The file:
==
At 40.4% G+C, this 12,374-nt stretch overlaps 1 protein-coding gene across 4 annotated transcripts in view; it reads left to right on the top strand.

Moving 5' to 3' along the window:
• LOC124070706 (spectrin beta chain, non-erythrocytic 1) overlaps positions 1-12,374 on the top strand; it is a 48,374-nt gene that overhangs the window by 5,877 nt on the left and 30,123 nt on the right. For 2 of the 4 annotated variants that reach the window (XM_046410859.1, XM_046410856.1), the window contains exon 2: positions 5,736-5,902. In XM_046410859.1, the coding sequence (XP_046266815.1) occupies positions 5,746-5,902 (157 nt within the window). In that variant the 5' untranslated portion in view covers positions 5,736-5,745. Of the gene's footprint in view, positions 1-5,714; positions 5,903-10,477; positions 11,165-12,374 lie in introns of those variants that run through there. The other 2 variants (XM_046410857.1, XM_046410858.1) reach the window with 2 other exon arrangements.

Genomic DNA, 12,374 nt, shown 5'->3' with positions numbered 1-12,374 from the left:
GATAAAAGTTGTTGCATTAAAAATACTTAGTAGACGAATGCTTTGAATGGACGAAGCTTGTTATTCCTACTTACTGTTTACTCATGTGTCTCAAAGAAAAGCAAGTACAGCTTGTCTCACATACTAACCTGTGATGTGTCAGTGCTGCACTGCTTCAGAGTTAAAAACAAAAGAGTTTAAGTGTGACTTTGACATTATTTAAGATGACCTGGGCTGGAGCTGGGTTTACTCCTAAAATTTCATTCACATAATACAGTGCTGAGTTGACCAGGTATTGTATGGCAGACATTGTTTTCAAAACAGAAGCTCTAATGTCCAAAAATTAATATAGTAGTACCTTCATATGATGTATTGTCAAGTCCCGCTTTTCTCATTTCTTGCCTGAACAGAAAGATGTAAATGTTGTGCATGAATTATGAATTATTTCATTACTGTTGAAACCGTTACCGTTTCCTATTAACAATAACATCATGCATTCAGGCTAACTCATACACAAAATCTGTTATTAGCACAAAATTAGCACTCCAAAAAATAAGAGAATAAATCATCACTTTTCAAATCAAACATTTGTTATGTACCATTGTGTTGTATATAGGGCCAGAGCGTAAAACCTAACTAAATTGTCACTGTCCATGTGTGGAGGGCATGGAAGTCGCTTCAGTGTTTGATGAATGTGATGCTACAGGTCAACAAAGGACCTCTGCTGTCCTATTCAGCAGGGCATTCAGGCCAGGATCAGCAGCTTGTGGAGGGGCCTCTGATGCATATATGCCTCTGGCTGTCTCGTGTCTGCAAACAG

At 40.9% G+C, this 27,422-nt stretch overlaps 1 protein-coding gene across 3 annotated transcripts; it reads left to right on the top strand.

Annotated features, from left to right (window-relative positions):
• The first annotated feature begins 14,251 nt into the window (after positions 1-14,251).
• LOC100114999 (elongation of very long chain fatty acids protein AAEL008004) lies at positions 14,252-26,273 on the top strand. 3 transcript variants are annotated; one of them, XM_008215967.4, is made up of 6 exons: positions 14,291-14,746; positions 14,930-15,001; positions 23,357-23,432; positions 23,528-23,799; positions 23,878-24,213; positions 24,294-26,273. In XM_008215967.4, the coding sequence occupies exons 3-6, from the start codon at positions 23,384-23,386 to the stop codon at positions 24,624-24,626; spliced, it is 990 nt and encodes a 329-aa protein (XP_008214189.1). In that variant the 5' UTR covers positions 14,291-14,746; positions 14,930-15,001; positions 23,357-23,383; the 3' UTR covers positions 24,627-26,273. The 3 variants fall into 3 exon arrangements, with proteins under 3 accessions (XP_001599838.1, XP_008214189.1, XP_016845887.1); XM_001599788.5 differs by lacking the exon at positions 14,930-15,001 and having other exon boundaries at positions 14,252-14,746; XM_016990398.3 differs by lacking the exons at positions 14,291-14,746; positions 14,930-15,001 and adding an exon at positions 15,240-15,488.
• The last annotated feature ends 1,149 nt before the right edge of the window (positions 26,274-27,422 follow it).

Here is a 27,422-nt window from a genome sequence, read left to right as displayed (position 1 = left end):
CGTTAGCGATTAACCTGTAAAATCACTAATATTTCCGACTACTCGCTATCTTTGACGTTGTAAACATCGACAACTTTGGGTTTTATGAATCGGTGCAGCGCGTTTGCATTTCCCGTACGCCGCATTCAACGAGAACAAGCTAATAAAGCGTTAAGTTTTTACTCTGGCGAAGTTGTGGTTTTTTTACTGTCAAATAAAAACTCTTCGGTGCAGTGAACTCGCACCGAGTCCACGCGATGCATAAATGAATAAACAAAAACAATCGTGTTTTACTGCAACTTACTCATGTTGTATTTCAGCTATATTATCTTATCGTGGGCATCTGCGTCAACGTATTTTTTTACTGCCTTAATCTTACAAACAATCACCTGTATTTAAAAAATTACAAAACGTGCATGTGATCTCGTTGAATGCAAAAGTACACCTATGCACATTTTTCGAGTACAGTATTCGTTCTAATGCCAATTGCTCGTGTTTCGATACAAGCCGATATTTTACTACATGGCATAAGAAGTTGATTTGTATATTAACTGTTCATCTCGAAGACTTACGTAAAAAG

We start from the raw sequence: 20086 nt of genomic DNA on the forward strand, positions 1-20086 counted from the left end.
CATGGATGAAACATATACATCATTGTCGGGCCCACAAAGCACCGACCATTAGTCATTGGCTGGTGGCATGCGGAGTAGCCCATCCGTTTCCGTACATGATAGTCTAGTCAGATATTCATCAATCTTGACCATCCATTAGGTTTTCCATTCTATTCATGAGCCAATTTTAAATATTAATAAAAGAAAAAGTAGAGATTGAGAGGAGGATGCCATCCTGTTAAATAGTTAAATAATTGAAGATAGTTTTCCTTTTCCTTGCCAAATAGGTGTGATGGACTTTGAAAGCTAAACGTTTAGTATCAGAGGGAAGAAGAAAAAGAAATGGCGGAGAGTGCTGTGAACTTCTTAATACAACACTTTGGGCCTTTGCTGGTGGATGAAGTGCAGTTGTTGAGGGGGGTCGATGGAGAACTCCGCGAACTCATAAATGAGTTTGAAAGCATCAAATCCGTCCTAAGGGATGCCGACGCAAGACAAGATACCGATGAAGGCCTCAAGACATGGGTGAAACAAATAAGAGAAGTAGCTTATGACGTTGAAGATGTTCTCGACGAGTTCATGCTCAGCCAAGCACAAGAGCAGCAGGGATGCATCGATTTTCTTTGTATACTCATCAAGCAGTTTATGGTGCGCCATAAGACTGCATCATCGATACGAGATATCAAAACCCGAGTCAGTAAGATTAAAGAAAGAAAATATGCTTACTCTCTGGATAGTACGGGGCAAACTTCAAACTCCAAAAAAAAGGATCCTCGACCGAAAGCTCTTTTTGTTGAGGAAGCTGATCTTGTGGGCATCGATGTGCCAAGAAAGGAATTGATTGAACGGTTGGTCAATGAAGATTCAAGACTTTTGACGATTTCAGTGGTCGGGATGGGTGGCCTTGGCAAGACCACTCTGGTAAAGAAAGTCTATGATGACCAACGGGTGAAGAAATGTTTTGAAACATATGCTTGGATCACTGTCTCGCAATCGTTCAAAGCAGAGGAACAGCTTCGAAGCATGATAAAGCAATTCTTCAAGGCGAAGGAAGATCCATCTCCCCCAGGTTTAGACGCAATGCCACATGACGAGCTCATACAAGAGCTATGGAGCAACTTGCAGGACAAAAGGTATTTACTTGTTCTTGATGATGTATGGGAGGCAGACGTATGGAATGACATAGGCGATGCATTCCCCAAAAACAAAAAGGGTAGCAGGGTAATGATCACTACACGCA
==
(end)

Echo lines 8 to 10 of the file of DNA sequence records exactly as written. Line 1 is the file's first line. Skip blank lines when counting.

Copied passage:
• The first annotated feature begins 14,251 nt into the window (after positions 1-14,251).
• LOC100114999 (elongation of very long chain fatty acids protein AAEL008004) lies at positions 14,252-26,273 on the top strand. 3 transcript variants are annotated; one of them, XM_008215967.4, is made up of 6 exons: positions 14,291-14,746; positions 14,930-15,001; positions 23,357-23,432; positions 23,528-23,799; positions 23,878-24,213; positions 24,294-26,273. In XM_008215967.4, the coding sequence occupies exons 3-6, from the start codon at positions 23,384-23,386 to the stop codon at positions 24,624-24,626; spliced, it is 990 nt and encodes a 329-aa protein (XP_008214189.1). In that variant the 5' UTR covers positions 14,291-14,746; positions 14,930-15,001; positions 23,357-23,383; the 3' UTR covers positions 24,627-26,273. The 3 variants fall into 3 exon arrangements, with proteins under 3 accessions (XP_001599838.1, XP_008214189.1, XP_016845887.1); XM_001599788.5 differs by lacking the exon at positions 14,930-15,001 and having other exon boundaries at positions 14,252-14,746; XM_016990398.3 differs by lacking the exons at positions 14,291-14,746; positions 14,930-15,001 and adding an exon at positions 15,240-15,488.
• The last annotated feature ends 1,149 nt before the right edge of the window (positions 26,274-27,422 follow it).